The DPP is a “lifestyle change program.” In this kind of program, trained coaches guide participants toward healthier eating habits and increased physical activity. It can be delivered in person, as it is at the YMCA. Or, it can be delivered digitally, as it is with Omada. Both the YMCA and Omada are DPP providers that have pending CDC-recognition.
The Omada program combines the latest advances in behavior science, easy-to-use technology, intuitive design, and trained health coaches to deliver behavior change that sticks. Our published, peer-reviewed outcomes are consistent with in-person DPPs. But when we partnered with Humana’s MA plan in 2014 to offer Omada to some of their at-risk beneficiaries, those outcomes looked a little different. But not in the way you might expect.
We met Rebecca Blocker through Humana MA. When she received the email from Humana offering the Omada program to members at risk for type 2 diabetes, she jumped on board immediately. Sixteen weeks into the program, she had lost 25 pounds, exceeding her 5% weight-loss goal. And she continues to maintain her healthier habits and weight.
Rebecca isn’t an anomaly. As a group, Humana MA seniors did even better in the program than their younger counterparts. Today, more than 2,000 participants over 65 have enrolled in Omada. And 84% of them remained active in the program after 6 months. Better still: they’ve lost an average of 7.8% of their body weight, reducing their projected 3-year risk of developing type 2 diabetes by more than 58%.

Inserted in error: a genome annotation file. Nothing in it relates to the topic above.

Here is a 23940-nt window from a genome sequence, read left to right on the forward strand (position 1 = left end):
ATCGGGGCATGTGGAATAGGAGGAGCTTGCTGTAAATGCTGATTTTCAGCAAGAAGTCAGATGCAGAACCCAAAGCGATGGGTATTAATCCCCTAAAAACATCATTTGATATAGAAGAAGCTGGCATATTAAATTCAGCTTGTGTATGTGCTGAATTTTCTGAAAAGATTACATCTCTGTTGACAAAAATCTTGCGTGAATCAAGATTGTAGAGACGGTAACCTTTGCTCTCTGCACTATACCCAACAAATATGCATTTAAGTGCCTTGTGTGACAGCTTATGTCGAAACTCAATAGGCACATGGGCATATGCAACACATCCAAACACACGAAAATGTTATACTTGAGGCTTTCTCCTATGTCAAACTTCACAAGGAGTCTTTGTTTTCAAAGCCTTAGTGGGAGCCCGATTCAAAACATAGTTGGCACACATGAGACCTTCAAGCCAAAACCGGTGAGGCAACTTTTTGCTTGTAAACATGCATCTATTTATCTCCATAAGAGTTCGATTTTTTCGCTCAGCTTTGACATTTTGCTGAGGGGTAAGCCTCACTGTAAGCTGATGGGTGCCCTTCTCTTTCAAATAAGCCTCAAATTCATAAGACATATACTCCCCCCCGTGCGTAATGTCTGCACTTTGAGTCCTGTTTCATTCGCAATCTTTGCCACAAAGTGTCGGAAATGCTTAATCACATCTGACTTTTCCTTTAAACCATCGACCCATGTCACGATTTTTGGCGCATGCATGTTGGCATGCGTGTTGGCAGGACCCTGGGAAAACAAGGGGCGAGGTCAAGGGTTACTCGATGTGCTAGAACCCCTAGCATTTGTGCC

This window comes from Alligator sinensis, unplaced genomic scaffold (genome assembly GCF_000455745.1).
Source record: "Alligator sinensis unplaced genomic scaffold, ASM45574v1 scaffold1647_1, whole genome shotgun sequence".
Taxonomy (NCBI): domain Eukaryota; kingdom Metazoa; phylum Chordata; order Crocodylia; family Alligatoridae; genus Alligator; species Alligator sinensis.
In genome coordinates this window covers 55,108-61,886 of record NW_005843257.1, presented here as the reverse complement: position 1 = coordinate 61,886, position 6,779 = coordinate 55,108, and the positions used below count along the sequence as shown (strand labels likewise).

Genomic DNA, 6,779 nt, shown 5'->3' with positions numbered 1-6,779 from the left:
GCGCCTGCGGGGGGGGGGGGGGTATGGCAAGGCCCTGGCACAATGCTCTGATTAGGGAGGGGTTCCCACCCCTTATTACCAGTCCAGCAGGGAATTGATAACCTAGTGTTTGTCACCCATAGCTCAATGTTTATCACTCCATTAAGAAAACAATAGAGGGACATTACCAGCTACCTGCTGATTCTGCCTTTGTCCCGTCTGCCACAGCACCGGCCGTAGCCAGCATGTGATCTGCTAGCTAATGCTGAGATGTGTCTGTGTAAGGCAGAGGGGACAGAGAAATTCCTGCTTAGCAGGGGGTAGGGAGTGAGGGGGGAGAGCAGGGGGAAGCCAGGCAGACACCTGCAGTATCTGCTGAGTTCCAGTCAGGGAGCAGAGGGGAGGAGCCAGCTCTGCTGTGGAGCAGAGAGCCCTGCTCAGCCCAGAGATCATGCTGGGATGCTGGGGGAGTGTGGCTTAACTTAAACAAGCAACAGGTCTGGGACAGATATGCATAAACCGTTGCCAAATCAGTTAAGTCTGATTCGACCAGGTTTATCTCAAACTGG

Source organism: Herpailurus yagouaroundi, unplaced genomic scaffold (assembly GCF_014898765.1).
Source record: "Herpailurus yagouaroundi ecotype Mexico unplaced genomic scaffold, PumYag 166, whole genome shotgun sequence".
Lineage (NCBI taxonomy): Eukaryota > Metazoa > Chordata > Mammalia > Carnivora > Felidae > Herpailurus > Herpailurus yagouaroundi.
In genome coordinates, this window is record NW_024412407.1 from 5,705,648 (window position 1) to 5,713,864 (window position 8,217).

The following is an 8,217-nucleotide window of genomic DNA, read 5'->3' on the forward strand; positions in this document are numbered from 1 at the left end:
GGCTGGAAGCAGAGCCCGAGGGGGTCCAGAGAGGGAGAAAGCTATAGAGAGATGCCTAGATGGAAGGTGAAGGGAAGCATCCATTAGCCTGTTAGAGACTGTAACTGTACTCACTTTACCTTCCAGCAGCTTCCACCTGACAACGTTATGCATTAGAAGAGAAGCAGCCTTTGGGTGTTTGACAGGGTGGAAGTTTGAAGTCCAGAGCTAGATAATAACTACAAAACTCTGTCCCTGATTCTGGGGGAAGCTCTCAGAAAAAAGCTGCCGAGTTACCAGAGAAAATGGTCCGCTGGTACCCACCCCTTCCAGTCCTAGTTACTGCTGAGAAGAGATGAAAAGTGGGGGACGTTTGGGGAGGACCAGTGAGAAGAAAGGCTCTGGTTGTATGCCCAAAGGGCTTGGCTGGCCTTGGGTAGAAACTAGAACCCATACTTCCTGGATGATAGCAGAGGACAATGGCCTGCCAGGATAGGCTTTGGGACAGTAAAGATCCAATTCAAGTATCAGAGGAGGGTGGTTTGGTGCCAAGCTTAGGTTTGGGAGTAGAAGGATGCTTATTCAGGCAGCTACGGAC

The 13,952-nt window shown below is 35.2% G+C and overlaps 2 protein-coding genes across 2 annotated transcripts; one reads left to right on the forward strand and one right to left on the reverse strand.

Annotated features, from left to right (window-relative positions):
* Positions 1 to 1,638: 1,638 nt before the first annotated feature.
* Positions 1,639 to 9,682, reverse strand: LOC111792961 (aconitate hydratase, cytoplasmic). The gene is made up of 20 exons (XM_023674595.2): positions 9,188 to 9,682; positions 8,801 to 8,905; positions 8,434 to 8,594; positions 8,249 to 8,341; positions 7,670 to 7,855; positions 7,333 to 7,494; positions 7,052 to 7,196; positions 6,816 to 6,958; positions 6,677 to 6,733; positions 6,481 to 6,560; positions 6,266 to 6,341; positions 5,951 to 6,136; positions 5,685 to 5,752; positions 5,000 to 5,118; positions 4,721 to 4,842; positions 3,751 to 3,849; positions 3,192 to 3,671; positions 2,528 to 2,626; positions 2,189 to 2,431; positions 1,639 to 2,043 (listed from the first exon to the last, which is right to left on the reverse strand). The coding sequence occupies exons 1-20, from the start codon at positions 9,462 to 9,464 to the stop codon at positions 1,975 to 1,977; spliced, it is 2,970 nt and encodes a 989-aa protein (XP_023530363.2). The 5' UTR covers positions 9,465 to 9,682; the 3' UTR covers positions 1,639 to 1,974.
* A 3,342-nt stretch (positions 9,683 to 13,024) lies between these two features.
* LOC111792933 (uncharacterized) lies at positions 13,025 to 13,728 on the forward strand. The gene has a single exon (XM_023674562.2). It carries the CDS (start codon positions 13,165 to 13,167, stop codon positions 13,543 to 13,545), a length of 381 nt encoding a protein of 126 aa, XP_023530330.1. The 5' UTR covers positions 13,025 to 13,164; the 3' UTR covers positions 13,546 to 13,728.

The Next Steps
This is the first time HHS will undertake the nationwide expansion of a demonstration project conducted by CMMI. So they’re still working out the details of how the coverage will be administered. We’re hopeful that CMS will be able to put the benefit into effect for all Medicare beneficiaries by January 1, 2018 at the latest.
In the meantime, some MA plans are already offering Omada to their members. And we’re working with other health plans’ MA leadership to help them understand the implications of the DPP as a new covered benefit. Those implications will likely extend beyond MA plans. Because once insurers have set up the infrastructure for MA beneficiaries, it makes sense to offer the same money-saving and life-changing benefit to all at-risk beneficiaries.
One thing’s for certain, right now HHS and CMS have a whole lot of rules to iron out pertaining to the new DPP benefit. In Chronic Boom Part 4: Building a Benefit, we’ll focus on a half dozen rules that we think are crucial to helping as many at-risk seniors as possible spend the balance of their golden years free of chronic disease.